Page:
Online from: 2002
Subject Area: Business Ethics and Law
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|Title:||Competition laws and policies in China and Hong Kong: a tale of two regulatory journeys|
|Author(s):||Grace Li, (Faculty of Law, University of Technology, Sydney, Australia), Angus Young, (CICGR, Victoria University, Melbourne, Australia University of Technology, Sydney, Australia)|
|Citation:||Grace Li, Angus Young, (2008) "Competition laws and policies in China and Hong Kong: a tale of two regulatory journeys", Journal of International Trade Law and Policy, Vol. 7 Iss: 2, pp.186 - 202|
|Keywords:||Competitive strategy, Hong Kong, Monopolies, People's Republic of China|
|Article type:||Research paper|
|DOI:||10.1108/14770020810927354 (Permanent URL)|
|Publisher:||Emerald Group Publishing Limited|
Purpose – The purpose of this paper is to retrace some of the key factors leading to the enactment of competition law in the People's Republic of China (PRC) and the prevailing debates for such laws to be enacted in Hong Kong (HK). The regulatory journeys of one country under two different administrations is another interesting dimension, where one is a modern economy under a quasi-democratic government, the other is a developing one, labelled as a “market economy with socialist characteristics” under a centralised socialist government.
Design/methodology/approach – The authors begin with a brief introduction to the PRC Anti Monopoly Law (AML), followed by an overview of the act, and then address the uncertainties in various provisions as well as enforcement issues. The next part devolves into the debates in enacting competition law in HK, which has yet to become law.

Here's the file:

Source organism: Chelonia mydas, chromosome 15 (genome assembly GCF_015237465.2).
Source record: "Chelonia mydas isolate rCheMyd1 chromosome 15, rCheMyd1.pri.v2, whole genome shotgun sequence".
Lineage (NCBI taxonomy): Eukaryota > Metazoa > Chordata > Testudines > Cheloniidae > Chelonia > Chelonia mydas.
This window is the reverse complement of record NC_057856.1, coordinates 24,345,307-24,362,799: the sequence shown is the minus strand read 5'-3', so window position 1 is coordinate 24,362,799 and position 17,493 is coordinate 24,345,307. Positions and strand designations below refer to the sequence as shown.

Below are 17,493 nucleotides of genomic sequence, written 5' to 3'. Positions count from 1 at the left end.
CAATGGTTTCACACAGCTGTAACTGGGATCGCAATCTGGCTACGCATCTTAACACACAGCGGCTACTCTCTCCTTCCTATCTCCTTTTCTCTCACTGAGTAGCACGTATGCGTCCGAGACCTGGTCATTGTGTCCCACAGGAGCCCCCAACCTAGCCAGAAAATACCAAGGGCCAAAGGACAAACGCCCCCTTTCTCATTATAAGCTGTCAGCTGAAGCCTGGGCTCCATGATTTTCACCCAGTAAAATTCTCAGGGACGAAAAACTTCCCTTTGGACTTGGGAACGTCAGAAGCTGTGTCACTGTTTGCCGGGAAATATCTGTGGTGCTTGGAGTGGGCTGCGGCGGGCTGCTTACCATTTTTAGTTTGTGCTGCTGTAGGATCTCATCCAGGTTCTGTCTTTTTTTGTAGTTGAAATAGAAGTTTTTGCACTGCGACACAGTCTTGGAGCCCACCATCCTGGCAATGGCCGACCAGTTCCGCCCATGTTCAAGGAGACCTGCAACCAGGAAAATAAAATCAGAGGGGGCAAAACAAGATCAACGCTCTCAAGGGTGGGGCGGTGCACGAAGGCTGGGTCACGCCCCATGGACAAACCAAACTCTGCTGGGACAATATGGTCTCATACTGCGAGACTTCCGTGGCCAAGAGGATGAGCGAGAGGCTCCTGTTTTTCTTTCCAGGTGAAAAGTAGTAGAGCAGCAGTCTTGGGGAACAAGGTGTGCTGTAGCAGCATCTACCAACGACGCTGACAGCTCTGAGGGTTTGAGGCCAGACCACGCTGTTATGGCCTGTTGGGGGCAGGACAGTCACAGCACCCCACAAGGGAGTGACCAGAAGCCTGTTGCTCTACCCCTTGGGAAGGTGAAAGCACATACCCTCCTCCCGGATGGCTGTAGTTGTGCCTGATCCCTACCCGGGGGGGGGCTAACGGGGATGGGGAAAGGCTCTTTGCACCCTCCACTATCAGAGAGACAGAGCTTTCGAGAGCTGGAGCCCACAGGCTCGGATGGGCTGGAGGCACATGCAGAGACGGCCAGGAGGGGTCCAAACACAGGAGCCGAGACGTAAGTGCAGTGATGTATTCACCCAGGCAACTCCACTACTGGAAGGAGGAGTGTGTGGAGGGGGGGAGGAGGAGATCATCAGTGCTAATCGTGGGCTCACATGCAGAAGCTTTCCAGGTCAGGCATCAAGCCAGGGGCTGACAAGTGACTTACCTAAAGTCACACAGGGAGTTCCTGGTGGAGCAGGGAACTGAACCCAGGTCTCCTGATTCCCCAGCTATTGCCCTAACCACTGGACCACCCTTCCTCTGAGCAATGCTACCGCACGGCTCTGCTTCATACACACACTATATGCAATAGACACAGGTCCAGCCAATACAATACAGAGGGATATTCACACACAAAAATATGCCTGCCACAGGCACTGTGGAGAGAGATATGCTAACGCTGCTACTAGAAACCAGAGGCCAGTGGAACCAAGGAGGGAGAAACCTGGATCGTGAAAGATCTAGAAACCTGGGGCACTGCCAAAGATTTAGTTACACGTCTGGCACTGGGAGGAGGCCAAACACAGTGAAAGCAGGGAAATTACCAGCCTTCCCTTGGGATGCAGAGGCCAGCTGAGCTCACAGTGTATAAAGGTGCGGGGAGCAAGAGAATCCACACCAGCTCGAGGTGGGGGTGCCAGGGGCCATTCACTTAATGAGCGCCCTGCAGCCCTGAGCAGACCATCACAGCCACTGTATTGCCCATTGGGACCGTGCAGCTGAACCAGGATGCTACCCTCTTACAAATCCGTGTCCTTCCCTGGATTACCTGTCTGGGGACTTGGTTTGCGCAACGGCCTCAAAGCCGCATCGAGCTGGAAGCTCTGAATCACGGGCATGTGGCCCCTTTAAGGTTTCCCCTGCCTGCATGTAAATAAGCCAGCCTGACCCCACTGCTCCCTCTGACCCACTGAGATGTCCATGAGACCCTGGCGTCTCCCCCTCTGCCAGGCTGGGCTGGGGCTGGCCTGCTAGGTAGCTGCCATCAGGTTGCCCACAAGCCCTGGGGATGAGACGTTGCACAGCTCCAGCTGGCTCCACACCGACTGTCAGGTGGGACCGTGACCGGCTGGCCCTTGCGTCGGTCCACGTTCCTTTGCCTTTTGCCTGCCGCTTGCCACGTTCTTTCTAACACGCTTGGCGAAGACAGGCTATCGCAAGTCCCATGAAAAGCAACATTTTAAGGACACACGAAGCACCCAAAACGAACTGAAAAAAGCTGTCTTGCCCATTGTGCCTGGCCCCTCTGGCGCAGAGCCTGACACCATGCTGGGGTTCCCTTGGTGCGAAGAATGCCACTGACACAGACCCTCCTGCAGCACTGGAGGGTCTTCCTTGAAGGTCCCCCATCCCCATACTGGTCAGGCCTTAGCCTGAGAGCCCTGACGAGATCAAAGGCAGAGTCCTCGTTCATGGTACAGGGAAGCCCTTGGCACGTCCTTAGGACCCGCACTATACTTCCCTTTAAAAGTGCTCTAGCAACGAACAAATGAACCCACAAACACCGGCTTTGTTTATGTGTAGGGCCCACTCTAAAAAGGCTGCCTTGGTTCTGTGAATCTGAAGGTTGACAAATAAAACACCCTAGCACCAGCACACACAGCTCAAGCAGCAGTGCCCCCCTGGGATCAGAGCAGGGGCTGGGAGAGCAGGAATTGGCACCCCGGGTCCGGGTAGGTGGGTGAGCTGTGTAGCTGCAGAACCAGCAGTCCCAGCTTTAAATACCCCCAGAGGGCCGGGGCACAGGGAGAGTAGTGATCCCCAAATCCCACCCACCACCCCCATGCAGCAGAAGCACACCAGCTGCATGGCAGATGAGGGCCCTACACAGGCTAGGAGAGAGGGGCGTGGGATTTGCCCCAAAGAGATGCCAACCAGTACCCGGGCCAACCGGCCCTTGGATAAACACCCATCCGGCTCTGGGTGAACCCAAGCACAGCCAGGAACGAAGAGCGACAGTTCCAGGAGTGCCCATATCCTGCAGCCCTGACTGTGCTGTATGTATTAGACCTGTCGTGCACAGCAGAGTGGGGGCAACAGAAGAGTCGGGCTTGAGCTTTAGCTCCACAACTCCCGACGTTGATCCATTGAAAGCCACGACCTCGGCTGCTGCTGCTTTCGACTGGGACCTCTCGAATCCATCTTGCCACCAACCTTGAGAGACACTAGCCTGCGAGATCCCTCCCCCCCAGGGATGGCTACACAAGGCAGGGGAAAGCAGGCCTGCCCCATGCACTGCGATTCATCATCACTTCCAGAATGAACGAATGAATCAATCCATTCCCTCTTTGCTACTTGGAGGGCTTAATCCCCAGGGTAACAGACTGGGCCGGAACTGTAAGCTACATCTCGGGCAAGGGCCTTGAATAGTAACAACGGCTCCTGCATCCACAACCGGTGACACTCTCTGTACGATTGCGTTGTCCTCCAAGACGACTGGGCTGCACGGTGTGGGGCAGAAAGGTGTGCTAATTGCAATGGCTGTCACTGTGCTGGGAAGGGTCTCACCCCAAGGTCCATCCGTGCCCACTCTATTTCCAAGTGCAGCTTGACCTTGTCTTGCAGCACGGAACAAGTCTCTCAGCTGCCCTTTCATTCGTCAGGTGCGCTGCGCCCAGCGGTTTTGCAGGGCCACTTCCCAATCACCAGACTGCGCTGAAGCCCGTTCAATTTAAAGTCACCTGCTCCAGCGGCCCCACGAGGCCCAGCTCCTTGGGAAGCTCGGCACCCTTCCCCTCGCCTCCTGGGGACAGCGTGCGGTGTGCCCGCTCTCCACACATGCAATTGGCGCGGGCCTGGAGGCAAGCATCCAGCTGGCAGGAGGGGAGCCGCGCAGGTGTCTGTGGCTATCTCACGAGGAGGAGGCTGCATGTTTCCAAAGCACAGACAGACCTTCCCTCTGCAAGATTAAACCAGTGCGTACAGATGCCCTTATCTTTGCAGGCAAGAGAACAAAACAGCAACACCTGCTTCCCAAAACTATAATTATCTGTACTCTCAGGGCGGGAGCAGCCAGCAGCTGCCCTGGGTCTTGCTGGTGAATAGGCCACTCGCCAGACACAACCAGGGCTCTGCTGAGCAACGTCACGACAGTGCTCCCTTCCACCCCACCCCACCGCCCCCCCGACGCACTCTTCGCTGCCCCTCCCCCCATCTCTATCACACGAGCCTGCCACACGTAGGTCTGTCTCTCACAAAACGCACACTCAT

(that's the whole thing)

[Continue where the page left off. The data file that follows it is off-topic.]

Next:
Findings – Despite the detailed proposal transplanting many ideas from the laws of other modern economies, there are some provisions that are either weak or that continue to safeguard the interest of monopolies in selective sectors. Central to the experiences for both administrations is to balance between conventional wisdom in economic laws and domestic economic interests.
Research limitations/implications – Since, the laws in PRC are newly enacted and HK is still in the drafting process, the arguments highlighted in this paper tend to address the current concerns.
Originality/value – The value of this comparative paper is to reveal the choice of regulatory strategies in HK and PRC.
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